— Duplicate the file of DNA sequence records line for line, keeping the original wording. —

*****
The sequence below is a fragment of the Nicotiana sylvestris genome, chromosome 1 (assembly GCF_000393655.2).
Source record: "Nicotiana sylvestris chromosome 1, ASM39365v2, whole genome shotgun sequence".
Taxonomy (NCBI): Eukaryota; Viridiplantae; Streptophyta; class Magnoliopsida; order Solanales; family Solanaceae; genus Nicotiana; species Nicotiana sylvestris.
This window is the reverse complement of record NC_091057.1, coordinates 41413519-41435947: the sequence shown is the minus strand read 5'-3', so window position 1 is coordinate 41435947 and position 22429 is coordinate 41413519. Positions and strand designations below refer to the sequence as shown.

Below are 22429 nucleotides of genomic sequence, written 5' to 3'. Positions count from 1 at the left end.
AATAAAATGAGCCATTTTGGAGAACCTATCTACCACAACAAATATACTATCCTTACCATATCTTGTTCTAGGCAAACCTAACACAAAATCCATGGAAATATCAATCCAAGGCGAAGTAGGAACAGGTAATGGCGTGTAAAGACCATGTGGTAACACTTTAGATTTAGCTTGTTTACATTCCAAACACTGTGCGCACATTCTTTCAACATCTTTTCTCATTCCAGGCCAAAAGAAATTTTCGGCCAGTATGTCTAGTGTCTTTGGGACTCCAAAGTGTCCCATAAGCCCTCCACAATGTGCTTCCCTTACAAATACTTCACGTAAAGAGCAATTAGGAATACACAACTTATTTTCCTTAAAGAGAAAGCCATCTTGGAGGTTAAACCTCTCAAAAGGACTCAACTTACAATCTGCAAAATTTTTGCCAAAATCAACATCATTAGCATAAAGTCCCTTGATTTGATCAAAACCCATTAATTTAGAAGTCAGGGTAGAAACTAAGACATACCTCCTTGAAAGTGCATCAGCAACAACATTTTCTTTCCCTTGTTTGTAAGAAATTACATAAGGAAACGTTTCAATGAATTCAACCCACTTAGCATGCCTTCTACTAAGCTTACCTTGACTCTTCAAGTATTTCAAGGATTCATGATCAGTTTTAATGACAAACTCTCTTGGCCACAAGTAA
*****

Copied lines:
The sequence below is a fragment of the Nicotiana sylvestris genome, chromosome 1 (assembly GCF_000393655.2).
Source record: "Nicotiana sylvestris chromosome 1, ASM39365v2, whole genome shotgun sequence".
Taxonomy (NCBI): Eukaryota; Viridiplantae; Streptophyta; class Magnoliopsida; order Solanales; family Solanaceae; genus Nicotiana; species Nicotiana sylvestris.
This window is the reverse complement of record NC_091057.1, coordinates 41413519-41435947: the sequence shown is the minus strand read 5'-3', so window position 1 is coordinate 41435947 and position 22429 is coordinate 41413519. Positions and strand designations below refer to the sequence as shown.

Below are 22429 nucleotides of genomic sequence, written 5' to 3'. Positions count from 1 at the left end.
AATAAAATGAGCCATTTTGGAGAACCTATCTACCACAACAAATATACTATCCTTACCATATCTTGTTCTAGGCAAACCTAACACAAAATCCATGGAAATATCAATCCAAGGCGAAGTAGGAACAGGTAATGGCGTGTAAAGACCATGTGGTAACACTTTAGATTTAGCTTGTTTACATTCCAAACACTGTGCGCACATTCTTTCAACATCTTTTCTCATTCCAGGCCAAAAGAAATTTTCGGCCAGTATGTCTAGTGTCTTTGGGACTCCAAAGTGTCCCATAAGCCCTCCACAATGTGCTTCCCTTACAAATACTTCACGTAAAGAGCAATTAGGAATACACAACTTATTTTCCTTAAAGAGAAAGCCATCTTGGAGGTTAAACCTCTCAAAAGGACTCAACTTACAATCTGCAAAATTTTTGCCAAAATCAACATCATTAGCATAAAGTCCCTTGATTTGATCAAAACCCATTAATTTAGAAGTCAGGGTAGAAACTAAGACATACCTCCTTGAAAGTGCATCAGCAACAACATTTTCTTTCCCTTGTTTGTAAGAAATTACATAAGGAAACGTTTCAATGAATTCAACCCACTTAGCATGCCTTCTACTAAGCTTACCTTGACTCTTCAAGTATTTCAAGGATTCATGATCAGTTTTAATGACAAACTCTCTTGGCCACAAGTAA